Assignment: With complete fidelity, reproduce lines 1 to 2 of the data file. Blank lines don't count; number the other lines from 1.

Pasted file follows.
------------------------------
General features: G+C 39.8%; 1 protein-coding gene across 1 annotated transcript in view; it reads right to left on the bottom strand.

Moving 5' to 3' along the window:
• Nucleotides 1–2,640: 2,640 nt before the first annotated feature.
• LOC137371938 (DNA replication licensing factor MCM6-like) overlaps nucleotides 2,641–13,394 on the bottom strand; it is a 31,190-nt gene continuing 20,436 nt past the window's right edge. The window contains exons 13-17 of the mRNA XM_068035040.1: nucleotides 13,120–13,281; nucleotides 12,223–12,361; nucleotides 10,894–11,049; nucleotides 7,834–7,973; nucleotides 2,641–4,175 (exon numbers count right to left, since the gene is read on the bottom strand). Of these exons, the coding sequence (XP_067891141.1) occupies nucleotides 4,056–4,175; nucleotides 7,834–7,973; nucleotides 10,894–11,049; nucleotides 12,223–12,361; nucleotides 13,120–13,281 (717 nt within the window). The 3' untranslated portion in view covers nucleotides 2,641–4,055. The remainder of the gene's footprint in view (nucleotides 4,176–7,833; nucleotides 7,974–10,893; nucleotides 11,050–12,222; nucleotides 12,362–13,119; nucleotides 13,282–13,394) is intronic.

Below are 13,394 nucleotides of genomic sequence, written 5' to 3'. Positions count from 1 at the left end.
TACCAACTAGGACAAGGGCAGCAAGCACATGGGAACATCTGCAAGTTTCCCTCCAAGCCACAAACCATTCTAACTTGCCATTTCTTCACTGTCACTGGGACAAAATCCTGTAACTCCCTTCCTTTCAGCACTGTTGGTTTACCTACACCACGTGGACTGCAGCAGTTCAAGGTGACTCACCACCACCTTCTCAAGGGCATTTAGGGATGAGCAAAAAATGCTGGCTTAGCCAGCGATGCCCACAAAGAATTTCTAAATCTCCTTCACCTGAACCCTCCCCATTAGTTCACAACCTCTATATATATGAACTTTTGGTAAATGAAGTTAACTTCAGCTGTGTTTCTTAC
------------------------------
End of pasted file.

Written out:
General features: G+C 39.8%; 1 protein-coding gene across 1 annotated transcript in view; it reads right to left on the bottom strand.

Moving 5' to 3' along the window: